Video enhancement is the latest evolution of CTC technology. To understand this implementation, imagine that while the other end of your call is being connected, you're watching TV style video on your computer screen with the synchronized audio presentation coming over the telephone. This high impact implementation of Request-a-Call (CTC) technology is generally used to keep the consumer's interest while the appropriate person he needs to speak to is located, perhaps as the call rolls through sequential call connection attempts, trying, e.g., the target's office direct dial, then cell, then home. From a commercial perspective, the video component is more important as an obvious opportunity for a target to emphasize, cross sell, upsell, or otherwise make an "impression," as in "cost per impression" or CPI, on a consumer-browser-inquirant who otherwise might not be converted to a buyer. Such an impression will generally be made on an extremely well targeted audience, because it will only be made on a consumer who requests it, and from a page that allows the web host to know exactly what the consumer's interest is at precisely the time when that consumer is most likely to be in a buying mood.
Video Engaging Enterprise or Video Chat
Video Engaging Enterprise commonly termed as Video Chat is another new form of CTC, whereby the customer can click on a button to connect to an operator who appears on the web page over video and speaks to the customer directly through their PC. The customer can either speak through microphone and speakers or headset, text chat, or use a conventional telephone to communicate with the operator. Some Video Chat systems allow the operator to actually navigate the customer around the website, and even in some cases actually co form-fill with them and process payments. The benefit of this technology is that system operators can build real rapport with customers and answer their questions at a time when they are showing the most interest in a company's products. Lands' End (part of the Sears Corporation) became one of the first retailers in the US to start using the technology in late 2010.
Historic and emerging implementation
An implementation of what was then called CTC technology that was more common in the past was also known as "autodial." This implementation is truly a misnomer, because all it did was allow a user to click a button to cause her computer to call the number supplied by the website. The user in this instance is actually initiating an outbound call, little different than if she had dialed it herself the old fashioned way. All that she saved by using this version of CTC was the effort of entering a phone number. On the other hand, this simple gimmick gave us the moniker "Click to Call," which still seems to stick to all the above better and different technologies.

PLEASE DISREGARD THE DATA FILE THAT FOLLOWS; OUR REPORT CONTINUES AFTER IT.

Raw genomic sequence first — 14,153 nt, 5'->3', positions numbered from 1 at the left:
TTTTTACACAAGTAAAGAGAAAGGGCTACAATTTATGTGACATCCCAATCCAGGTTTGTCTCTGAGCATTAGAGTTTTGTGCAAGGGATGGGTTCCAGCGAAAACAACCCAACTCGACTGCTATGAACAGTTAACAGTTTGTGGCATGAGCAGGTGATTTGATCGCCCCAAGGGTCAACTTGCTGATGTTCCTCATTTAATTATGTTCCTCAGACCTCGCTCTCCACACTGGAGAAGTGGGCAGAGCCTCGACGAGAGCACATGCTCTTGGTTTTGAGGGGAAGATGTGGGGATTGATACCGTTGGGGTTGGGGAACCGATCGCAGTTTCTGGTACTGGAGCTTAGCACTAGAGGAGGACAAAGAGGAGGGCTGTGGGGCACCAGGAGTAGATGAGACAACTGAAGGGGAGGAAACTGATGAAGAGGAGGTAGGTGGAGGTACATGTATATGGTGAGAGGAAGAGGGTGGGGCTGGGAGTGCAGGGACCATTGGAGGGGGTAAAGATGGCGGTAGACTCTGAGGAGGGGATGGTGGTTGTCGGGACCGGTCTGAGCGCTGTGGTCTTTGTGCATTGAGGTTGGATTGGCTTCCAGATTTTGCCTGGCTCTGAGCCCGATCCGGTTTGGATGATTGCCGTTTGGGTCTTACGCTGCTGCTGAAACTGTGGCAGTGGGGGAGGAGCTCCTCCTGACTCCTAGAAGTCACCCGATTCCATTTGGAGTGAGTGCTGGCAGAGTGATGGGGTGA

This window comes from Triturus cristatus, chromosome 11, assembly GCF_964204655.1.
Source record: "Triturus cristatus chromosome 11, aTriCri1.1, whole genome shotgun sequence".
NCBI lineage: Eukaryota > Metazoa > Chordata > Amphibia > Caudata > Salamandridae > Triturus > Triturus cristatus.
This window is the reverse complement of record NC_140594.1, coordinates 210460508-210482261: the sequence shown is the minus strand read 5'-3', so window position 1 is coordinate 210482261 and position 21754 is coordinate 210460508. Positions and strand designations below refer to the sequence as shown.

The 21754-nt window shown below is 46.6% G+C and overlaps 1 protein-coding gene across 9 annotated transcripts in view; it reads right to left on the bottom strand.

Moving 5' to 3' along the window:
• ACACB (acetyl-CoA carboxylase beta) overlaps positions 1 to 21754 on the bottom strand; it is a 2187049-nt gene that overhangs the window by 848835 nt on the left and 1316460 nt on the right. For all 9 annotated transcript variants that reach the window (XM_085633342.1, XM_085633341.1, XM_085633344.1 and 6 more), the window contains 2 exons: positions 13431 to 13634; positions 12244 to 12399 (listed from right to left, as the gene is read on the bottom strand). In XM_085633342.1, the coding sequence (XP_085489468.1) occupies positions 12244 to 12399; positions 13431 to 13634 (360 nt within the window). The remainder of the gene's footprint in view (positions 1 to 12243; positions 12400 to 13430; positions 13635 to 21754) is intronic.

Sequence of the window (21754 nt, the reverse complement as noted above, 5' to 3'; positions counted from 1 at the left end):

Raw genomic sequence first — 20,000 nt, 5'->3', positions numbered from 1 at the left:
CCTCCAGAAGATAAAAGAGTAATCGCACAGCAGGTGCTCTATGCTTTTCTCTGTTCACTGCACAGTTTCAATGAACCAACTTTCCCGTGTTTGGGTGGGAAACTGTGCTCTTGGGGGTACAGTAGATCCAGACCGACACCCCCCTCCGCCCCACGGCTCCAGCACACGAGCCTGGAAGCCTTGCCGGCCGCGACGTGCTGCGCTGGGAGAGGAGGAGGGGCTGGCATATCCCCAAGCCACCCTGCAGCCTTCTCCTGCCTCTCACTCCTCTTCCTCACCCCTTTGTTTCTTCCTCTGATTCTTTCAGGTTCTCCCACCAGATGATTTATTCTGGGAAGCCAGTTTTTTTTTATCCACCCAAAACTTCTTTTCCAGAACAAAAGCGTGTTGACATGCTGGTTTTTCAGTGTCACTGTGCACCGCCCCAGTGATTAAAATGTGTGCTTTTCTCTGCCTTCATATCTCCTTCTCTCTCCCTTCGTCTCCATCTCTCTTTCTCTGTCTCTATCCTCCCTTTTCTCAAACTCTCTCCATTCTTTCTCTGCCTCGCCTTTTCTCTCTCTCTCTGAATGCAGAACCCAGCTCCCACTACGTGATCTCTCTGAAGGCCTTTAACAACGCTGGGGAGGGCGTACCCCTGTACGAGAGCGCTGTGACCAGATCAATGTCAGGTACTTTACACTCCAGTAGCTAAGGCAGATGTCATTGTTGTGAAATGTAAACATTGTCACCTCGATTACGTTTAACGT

When a user is browsing using a mobile phone, CTC features tend to be more literal. Phone numbers are highlighted in the same manner a hyperlink would be. Clicking the phone number begins the calling process. Similar to the Auto Dialer mode, this would be the same as the end user pressing each digit to call the other number, except that this is a short cut of pressing just the highlighted number once.
Some Click-to-Call services can have shortcomings, such as nuisance calls that cost whoever is paying for the service. Most experienced providers have heuristics in place to eliminate this issue and sophisticated Click-to-Call consumers will be conscious of privacy issues in this arrangement. Note, however, that being suspicious of a Click-to-Call provider snooping has no more or less merit that wondering whether your ISP or VOIP or even POTS provider is listening to or recording your conversations. In addition, in the past, at least, Click-to-call services may have been impacted by legal issues in countries such as [India where VoIP may not be or have been legal].
Google maps and rumors
In August 2006, the Wall Street Journal reported a joint effort by eBay and Google which would offer CTC, but Google issued a statement by October 7, 2006, which said Google had reconsidered. The project was shelved. Google is now setting up a new beta CTC system, where Adsense users would be able to submit their phone number, and Google would put a call button next to their website link.
In November 2006, Google experimented with a callback process in its Google Maps product but eventually removed the feature . As of January 2008, Google is testing click-to-call for businesses listed in search result pages . Some people have indicated that such failure is due to the fact that Google is using the CTC in the Auto Dialer mode, providing very little benefits to the end users. Other vendors who provide Callback mode fare differently such as Ingenio was acquired by AT&T Yellow Pages and eStara was acquired by ATG.
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Look at other dictionaries: